What is kombucha?
Wichita has a new brewery, but this one doesn’t make beer.
On Saturday, Apollo Fermentations — a kombucha brewery owned by three young Wichitans — will celebrate the grand opening of its tap room in a bright and sunny spot at 1631 S. Hillside.
To start, the tap room will be open from 10 a.m. on 5 p.m. on Saturdays only, and it will serve up the kombucha that Chris Hannemann has been brewing for the past five years.
Kombucha, for those who don’t know, is a carbonated, fermented tea that is full of probiotics and antioxidants and is believed to improve gut health. It’s the star of a health food trend that has spread across the country and has been bubbling in Wichita for the past three years or so.
Hannemann, a longtime bartender at Central Standard Brewing, has always been passionate about leading a healthy lifestyle, he said, and he discovered kombucha about five years ago. He quickly became hooked.
“I was drinking it a lot and spending a lot of money on it,” he said.
One day, he went to visit a friend who made kombucha, and he left with some of his friend’s kombucha “starter,” a blob of bacteria and yeast that is the starting point of all kombucha recipes.
Hannemann brewed a batch, then another, then another. He invented about 20 different flavors over time, and he was getting his own friends hooked on it. He began to think he should start a kombucha business.
“I couldn’t make enough of it,” he said. “So I thought, ‘I’ve got nothing to lose.’”
Hannemann got help learning about how to brew using big equipment from Central Standard co-owner and head brewer, Ian Crane. He found an old pet store space on South Hillside and invited his girlfriend, Emily Haltom, and his best friend, David Weldon, to go into business with him. They started in earnest about a year ago.
The trio has been working on moving kegs of the kombucha to people who will sell it in their own businesses. Central Standard has Apollo Fermentation’s kombucha on tap, as does Nora’s Kitchen food truck and Kirby’s Beer Store, which mixes it with beer and gin to make signature kombucha cocktails.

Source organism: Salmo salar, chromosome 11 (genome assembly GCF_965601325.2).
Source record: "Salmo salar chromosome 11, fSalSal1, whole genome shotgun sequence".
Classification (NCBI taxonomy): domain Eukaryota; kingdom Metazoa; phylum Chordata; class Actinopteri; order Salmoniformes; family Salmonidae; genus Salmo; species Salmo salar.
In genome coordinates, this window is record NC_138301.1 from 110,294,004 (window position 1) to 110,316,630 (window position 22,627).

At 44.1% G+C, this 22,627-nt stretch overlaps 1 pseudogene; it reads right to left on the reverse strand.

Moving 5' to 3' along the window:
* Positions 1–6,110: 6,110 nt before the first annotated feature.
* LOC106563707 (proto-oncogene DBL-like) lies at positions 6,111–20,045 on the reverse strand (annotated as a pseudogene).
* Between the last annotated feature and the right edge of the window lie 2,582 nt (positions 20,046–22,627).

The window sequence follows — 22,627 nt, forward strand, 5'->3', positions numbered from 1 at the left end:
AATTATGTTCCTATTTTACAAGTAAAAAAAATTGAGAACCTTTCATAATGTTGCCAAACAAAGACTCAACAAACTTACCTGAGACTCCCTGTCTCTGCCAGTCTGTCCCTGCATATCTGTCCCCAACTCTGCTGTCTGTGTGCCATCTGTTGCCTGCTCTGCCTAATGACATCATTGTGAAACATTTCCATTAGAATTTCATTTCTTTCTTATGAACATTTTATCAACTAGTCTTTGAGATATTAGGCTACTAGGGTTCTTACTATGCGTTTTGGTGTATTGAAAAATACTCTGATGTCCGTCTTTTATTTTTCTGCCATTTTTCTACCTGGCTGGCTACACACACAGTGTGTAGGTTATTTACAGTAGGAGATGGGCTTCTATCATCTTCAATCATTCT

The space on South Hillside where Hannemann and his partners set up their massive fermentation tanks had a nice, sunny space in the front. They decided they could use it as a place where kombucha lovers could hang out and sip on their creations or pick up a growler of the stuff to last them though the week.
Starting on Saturday, people who visit can purchase a glass or flight of four kombucha flavors then sit and enjoy it in the brewery’s small but bright and cozy tap room, furnished with five tables. The space also has a bar and taps from which the owners will dispense Hannemann’s various kombucha flavors. His most popular so far, he said, are lavender blueberry, mango passion fruit, and ginger lemongrass.
Hannemann said he’s carefully calibrated his recipes and that his friends say they’re smooth and easy to enjoy, with less of that acidic bite some kombuchas have.
“I feel like people have this perception that kombucha is this super vinegary, unpalatable thing,” he said. “I do make stuff that’s heavily fermented, but I also make some that’s really light and easy to drink, without a ton of sugar and that’s not an acid bath.”
If the taproom goes over big, Hannemann said, he’ll consider opening it two days a week, but he has to see what the demand is first. No matter what happens with the new business, though, he said he has no intention of ever giving up his CSB job.
Those who seek out the tap room should know that parking wraps around the building, which also houses Farha Roofing. But the two businesses won’t be open at the same time, Hannemann said, so parking shouldn’t be a problem. Large signs will direct customers where to park.
Apollo Fermentations menu